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Last week, West Virginia Sen. Joe Manchin pushed back against his party’s power grab when he made clear he wants to keep the Senate filibuster. Manchin was showered with praise by level-headed Americans for “saving the Senate.” But if we really want to be honest here, saving the Senate is necessary to save our very republic from the dangers of direct democracy.
A friend of mine who also happens to be a Mountaineer, David Hoinski, is a philosophy professor at West Virginia University. We’ve been close friends since our freshman year in high school, but we’ve gone our separate ways when it comes to politics. David teaches philosophy and is an expert on Plato.
A couple of years ago, David encouraged me to read Plato’s “Republic.” The thing that hit me most was Plato’s observation that right before you have tyranny you have a pure democracy. That’s part of what Benjamin Franklin meant with the famous line he uttered after the 1787 constitutional convention: What the framers had come up with, he said, was “a republic, if you can keep it.”
We throw around the term “democracy” so loosely in reference to America, but we’re actually a republic. There is a big difference between the two. A pure democracy ends up becoming mob rule. A republic has an entire system of checks and balances to prevent that. It’s our republican form of government that makes America so durable.
What I worry about today is that we’re finally devolving into the breakup of the republic that the Founding Fathers warned us about. James Madison described this as the problem of “faction.” Writing in 1787 as New York was deciding whether or not to ratify the Constitution, Madison explained that the benefit of a republican form of government was that it would undercut faction.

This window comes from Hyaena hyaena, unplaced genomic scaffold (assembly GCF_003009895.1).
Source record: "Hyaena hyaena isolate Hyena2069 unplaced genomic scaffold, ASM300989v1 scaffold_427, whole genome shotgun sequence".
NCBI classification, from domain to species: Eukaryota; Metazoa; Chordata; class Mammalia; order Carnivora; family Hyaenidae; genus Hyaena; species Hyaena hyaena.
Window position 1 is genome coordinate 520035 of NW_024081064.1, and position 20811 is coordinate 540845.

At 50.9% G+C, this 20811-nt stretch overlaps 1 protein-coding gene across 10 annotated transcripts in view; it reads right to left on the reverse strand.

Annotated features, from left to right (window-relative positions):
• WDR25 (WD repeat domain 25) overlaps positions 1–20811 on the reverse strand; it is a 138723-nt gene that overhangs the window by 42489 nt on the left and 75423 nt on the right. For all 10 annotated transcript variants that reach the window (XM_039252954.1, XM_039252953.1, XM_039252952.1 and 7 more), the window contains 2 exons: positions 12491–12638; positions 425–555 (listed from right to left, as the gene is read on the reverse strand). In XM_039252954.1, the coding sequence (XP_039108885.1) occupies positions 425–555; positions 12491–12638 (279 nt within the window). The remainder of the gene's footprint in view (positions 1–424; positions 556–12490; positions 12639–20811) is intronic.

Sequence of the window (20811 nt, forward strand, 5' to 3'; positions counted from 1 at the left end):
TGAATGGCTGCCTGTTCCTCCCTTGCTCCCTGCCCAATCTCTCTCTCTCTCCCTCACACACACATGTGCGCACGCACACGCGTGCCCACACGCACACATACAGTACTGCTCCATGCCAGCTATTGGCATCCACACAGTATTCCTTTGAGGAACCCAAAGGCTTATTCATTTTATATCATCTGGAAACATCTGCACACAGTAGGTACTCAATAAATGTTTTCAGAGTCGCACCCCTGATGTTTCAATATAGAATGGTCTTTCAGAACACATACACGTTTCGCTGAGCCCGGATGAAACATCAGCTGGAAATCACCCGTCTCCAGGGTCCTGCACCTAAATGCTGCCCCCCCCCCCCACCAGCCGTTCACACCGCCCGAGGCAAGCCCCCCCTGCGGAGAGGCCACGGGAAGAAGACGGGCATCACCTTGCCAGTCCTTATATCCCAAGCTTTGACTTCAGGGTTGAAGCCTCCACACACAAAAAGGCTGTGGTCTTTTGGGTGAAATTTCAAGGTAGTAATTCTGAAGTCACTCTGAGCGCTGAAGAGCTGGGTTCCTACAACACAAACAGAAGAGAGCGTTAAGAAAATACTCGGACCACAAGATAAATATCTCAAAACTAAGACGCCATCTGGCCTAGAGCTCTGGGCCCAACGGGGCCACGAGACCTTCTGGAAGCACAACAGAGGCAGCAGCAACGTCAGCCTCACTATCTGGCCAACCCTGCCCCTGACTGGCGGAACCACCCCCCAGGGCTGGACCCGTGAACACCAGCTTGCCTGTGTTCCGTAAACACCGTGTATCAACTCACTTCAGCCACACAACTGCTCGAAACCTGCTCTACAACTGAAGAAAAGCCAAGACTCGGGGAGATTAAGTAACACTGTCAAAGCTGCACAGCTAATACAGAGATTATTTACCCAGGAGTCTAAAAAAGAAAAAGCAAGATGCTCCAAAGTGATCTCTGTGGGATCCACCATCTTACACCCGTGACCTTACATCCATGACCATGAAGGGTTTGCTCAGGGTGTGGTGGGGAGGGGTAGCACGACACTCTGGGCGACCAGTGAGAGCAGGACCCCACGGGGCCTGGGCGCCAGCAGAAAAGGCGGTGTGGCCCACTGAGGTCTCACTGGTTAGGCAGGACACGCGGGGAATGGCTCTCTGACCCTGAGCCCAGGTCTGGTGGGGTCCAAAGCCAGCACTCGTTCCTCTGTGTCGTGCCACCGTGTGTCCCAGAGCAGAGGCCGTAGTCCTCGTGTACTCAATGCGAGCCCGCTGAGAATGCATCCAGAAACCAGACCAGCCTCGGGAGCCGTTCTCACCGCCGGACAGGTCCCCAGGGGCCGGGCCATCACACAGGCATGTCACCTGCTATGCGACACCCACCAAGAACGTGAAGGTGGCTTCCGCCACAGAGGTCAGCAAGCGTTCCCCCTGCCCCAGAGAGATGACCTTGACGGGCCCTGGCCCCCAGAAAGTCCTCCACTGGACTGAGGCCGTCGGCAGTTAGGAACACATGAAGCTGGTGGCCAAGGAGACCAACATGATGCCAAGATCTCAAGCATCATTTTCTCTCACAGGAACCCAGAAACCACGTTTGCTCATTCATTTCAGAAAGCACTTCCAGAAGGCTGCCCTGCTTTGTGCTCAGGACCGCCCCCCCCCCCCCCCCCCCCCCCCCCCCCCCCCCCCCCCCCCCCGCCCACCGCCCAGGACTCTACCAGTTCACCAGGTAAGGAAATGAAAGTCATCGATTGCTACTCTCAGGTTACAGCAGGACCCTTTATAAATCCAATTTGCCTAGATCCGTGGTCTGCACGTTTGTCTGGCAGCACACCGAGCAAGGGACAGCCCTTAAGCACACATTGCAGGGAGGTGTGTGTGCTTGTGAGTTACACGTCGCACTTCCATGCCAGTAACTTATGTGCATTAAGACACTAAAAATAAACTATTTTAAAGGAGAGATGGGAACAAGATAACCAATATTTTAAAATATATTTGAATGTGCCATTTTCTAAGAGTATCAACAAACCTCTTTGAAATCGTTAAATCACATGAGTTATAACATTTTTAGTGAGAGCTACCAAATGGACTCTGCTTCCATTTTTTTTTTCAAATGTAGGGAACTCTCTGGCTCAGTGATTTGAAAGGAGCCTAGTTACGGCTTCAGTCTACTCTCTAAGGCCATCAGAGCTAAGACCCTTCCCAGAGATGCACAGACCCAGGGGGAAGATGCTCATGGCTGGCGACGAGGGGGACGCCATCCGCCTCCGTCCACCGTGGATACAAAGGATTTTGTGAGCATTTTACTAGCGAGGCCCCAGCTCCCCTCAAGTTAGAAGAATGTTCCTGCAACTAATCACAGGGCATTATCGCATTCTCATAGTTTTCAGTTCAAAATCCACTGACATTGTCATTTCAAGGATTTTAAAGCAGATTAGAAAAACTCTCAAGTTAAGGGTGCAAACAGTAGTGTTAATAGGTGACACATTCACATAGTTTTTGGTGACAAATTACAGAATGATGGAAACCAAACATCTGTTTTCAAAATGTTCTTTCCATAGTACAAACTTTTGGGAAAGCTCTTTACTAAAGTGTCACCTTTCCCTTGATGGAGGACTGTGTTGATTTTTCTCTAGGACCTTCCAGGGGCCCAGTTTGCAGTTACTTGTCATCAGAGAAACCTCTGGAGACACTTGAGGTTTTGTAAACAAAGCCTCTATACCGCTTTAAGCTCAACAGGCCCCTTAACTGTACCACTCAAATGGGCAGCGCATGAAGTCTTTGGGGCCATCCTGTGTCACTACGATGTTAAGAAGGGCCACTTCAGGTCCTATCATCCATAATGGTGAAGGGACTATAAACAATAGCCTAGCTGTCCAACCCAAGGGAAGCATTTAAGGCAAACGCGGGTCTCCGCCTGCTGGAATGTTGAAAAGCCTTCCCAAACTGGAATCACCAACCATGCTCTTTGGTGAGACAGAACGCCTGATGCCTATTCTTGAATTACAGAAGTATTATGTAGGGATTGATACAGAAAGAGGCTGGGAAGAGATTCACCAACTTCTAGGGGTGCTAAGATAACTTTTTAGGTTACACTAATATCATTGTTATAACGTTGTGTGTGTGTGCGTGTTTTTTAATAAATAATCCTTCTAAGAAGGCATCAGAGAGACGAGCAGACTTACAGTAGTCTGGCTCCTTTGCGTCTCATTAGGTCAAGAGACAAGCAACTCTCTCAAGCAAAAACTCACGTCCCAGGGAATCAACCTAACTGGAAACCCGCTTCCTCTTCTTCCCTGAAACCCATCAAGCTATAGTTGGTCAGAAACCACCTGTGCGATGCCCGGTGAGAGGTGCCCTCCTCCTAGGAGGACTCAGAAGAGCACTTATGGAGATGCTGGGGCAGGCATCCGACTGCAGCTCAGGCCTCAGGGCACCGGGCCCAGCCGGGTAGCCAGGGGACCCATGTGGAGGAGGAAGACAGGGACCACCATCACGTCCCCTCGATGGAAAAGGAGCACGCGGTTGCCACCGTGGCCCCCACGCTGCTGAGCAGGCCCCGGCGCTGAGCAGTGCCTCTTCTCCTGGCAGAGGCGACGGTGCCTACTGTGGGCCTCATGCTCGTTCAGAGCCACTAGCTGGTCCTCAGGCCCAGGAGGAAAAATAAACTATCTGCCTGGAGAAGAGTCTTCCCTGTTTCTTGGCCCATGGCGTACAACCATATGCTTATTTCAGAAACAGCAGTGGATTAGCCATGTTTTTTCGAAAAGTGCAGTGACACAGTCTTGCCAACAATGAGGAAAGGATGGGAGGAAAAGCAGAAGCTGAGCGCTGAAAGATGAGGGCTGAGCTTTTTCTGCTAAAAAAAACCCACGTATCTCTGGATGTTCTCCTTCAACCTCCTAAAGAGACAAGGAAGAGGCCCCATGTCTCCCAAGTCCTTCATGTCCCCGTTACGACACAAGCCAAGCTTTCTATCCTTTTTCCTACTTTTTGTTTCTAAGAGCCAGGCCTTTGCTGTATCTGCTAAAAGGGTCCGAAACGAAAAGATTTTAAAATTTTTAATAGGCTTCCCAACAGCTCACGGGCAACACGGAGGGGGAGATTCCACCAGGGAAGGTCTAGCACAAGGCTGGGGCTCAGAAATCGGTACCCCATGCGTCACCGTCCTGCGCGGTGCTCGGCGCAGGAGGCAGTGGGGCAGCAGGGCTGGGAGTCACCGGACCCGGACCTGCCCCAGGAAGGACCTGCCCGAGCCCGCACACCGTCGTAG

Madison described faction as “a number of citizens, whether amounting to a majority or a minority of the whole, who are united and actuated by some common impulse of passion, or of interest, adversed to the rights of other citizens, or to the permanent and aggregate interests of the community.” He surmised that there were “two methods of curing the mischiefs of faction.” The first was “removing its causes,” which he rejected because that meant “destroying the liberty which is essential to its existence” and “giving to every citizen the same opinions, the same passions, and the same interests.” This solution, he noted, “was worse than the disease.”
The other method of curing the mischiefs of faction was “controlling its effects.” This is why Madison and the framers of the Constitution chose to make America a republic. In fact, Madison explicitly rejected direct democracy.
If we take that road, you’re going to see a significant step toward the Founders’ nightmares. This kind of hyper-democratization of society used to be far-left, pie-in-the-sky thinking. Such conversations weren’t remotely considered part of the mainstream debate. No longer. Many Americans were talking about socialism seriously before the global pandemic and that event has encouraged some of them to push even harder for a more collectivist and pure democratic system.
Now we’re actually talking about universal basic income. It’s not a punchline. That’s where our country is. When she served in the Senate, Kamala Harris introduced a proposal that was very similar to UBI. If you combine direct democracy with universal basic income, the republic is over. If we devolve into such a sad state, the main and perhaps only purpose of the government at that point will be redistributing free stuff and suppressing those who disagree with the whims of the mob. That’s when you have a tyranny of the majority.
When you empower the mob in such a fashion, it actually brings about violence. So we are at risk. It’s disturbing. Our republic is a constant balance. If you have checks and balances, you have a system that is capable of fixing problems. If you do away with them, we’re in deep trouble.
Adam Brandon is the president of FreedomWorks and the author of A Republic, Not a Democracy: How to Restore Sanity in America.